Cannabidiol (CBD) has been shown to be an effective anti-convulsant therapy for several different types of epilepsy and epilepsy-like conditions, such as Dravet syndrome. These diseases primarily affect children, and there are very few effective medications on the market.
A growing number of parents are turning to CBD to treat their epileptic children, but in many places, it is viewed as taboo, primarily because of the well-known psychoactive effects of smoking the cannabis plant. A common criticism is that these parents are doing more harm by getting their kids “high”. There is little truth to this argument, as THC is the main psychoactive ingredient in cannabis, and not CBD. However, it is possible that this criticism has some merit, as studies have shown that CBD can be chemically converted into THC by simulated gastric juices. Whether or not this occurs in the context of the gastrointestinal tract is still controversial. Previous clinical studies of CBD therapies have not reported elevated blood plasma levels of THC or its metabolites, but these are incidental findings, and not the main subject of the research itself.
A new paper recently published in the journal of Cannabis and Cannabinoid Research takes aim at this question specifically, and has shown that CBD does not convert to THC after ingestion.
As with most scientific work, an animal model was used for the experiments performed in this study. Specifically, the authors chose to work with minipigs. Their reasoning for this is that the digestive tract in pigs is very similar to that of humans, more so than other commonly used laboratory animals. Further, pigs have an omnivorous diet, like humans, and both the acidity level and the transit time are very similar. Another important reason for using pigs is that they share two genes with humans that are required to metabolize THC. Because of this, the researchers were able to use a simple blood draw to test for THC metabolites; if the pigs did not have these enzymes, the test would not have worked.
The setup for these experiments was fairly simple. The pigs were given an oral dose CBD solution twice a day for four days, with a final morning dose on the fifth day. On the first and last day, blood samples were drawn over the course of several hours to track the overall rates of CBD absorption and metabolism. This step was very important, because it allowed the researchers to compare their minipig data with human clinical data and ensure that their model would accurately represent what happens in humans. Finally, the pigs were euthanized several hours after the final dose, and their stomach contents examined for traces of THC. This was done to provide a more direct measurement of possible CBD-to-THC conversion in the gastrointestinal tract.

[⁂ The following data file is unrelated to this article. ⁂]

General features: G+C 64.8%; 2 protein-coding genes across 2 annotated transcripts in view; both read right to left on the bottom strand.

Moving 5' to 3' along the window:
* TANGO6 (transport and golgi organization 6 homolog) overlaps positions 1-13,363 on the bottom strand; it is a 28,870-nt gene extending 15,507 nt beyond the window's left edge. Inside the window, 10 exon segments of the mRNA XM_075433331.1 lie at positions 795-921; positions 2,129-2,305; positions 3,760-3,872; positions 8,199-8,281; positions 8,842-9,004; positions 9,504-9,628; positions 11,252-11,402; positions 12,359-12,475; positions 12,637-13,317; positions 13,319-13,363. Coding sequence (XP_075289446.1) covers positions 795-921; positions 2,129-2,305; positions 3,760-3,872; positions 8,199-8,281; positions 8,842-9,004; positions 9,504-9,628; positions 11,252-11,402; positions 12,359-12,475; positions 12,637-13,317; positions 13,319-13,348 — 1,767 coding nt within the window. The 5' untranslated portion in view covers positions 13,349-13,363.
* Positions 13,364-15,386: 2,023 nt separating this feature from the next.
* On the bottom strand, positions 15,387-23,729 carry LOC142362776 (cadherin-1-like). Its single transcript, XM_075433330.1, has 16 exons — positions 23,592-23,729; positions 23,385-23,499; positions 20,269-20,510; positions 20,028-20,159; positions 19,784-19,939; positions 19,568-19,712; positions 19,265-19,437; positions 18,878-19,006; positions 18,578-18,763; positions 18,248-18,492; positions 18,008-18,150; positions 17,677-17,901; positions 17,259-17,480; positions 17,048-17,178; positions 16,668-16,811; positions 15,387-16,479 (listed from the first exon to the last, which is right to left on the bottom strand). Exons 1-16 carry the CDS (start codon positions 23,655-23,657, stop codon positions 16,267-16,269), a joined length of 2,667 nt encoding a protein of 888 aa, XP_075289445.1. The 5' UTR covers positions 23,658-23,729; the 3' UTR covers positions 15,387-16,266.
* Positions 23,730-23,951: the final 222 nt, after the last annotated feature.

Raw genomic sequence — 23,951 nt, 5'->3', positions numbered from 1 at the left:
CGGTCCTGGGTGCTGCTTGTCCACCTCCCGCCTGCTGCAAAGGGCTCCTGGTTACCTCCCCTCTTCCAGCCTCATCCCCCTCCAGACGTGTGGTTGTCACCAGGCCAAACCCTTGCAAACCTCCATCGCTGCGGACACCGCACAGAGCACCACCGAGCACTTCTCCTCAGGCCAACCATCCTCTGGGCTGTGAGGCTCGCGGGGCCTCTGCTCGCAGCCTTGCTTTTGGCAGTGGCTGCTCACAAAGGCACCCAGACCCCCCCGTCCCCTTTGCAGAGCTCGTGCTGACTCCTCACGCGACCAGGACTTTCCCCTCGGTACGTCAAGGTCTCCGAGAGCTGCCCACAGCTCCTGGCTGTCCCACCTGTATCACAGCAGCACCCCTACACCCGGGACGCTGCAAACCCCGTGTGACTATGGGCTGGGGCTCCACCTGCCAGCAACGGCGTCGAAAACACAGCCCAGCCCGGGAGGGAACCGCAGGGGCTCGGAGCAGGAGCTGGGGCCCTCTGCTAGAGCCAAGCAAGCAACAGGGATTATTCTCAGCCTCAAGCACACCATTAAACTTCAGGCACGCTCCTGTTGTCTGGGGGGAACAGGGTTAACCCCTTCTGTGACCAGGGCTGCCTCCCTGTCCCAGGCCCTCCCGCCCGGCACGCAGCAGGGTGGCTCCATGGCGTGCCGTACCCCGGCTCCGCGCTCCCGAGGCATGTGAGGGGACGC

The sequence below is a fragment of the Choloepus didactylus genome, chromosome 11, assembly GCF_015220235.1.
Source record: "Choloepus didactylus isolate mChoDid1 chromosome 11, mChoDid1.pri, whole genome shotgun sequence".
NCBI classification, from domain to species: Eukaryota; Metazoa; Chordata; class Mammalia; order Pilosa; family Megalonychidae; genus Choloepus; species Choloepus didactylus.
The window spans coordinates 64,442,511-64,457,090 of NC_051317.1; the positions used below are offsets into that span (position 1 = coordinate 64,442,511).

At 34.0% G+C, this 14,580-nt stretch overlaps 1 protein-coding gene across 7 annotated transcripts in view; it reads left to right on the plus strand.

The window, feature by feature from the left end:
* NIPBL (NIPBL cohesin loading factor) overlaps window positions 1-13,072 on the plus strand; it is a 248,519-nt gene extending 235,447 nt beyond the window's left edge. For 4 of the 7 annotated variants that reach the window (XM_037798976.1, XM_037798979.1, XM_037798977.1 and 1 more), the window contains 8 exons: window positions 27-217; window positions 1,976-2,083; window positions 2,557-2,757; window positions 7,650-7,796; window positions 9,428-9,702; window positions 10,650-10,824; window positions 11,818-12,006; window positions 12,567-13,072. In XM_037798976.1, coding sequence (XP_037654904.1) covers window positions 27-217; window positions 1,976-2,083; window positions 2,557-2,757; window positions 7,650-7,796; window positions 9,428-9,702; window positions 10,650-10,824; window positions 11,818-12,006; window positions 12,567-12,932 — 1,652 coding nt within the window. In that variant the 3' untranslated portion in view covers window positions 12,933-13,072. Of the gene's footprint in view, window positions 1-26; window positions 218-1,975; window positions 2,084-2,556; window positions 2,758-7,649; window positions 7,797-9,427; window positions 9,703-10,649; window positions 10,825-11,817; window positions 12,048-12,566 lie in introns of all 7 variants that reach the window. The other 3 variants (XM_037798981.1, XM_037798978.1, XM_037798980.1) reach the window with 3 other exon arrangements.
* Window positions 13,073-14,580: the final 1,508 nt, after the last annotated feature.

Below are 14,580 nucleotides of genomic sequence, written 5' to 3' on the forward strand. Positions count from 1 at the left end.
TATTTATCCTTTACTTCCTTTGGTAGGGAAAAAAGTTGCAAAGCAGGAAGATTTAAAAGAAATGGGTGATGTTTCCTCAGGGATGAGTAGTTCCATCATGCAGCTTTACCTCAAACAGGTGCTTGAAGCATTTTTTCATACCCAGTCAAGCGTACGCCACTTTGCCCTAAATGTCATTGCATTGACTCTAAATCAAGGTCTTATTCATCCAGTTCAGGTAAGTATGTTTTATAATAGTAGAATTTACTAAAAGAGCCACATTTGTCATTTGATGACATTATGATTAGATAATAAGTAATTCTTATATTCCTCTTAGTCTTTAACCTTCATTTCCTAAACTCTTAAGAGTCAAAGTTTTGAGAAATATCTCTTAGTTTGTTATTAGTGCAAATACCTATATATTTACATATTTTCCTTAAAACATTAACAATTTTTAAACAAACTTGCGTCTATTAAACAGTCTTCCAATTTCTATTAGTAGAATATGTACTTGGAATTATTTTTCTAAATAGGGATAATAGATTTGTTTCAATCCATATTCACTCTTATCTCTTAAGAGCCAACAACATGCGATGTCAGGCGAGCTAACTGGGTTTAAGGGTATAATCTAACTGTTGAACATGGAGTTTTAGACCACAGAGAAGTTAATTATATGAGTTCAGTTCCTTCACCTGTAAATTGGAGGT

The results were quite straightforward. The blood testing was able to detect CBD at the expected levels after dosing, demonstrating that the drug was being absorbed and metabolized properly. At each timepoint, no THC or THC metabolites were present in the blood, suggesting that there was no CBD-to-THC conversion taking place. The same was true for the stomach content samples; CBD was detected, THC was not. Therefore, this work has shown that, in a reasonable animal model at least, CBD does not convert to THC in the intestinal tract.
As always, it is important to keep in mind the shortcomings of this research. This work was performed using only three animals, which is a very low sample size; more replicates may be needed to ensure credible results. Obviously, pigs are not humans, and so more clinical data needs to be collected to really determine whether or not this CBD-to-THC conversion takes place. A final consideration is that the authors of this study are all employees of GW Pharmaceuticals, a publicly-traded company that has developed two cannabis-based treatments that are awaiting FDA approval. It would be in the company’s best interest if this research proved to be accurate.
Nevertheless, this work is important for a few reasons. First of all, it should put to rest some fears parents may have about treating their children with oral dose CBD. As a fairly new and highly controversial treatment option, it’s understandable that many parents may have reservations about its use. Therefore, work of this type is important to help doctors guide their patients and make them feel comfortable with a new treatment option. Furthermore, this research can also provide a point of refutation for those who make accusations based on ignorance. Finally, there are some people who have strong, adverse reactions to THC, and therefore may be wary of trying out CBD-based medications for fear of accidentally dosing themselves with THC. This research, along with a growing body of clinical data, demonstrates that those fears may not be based in scientific fact.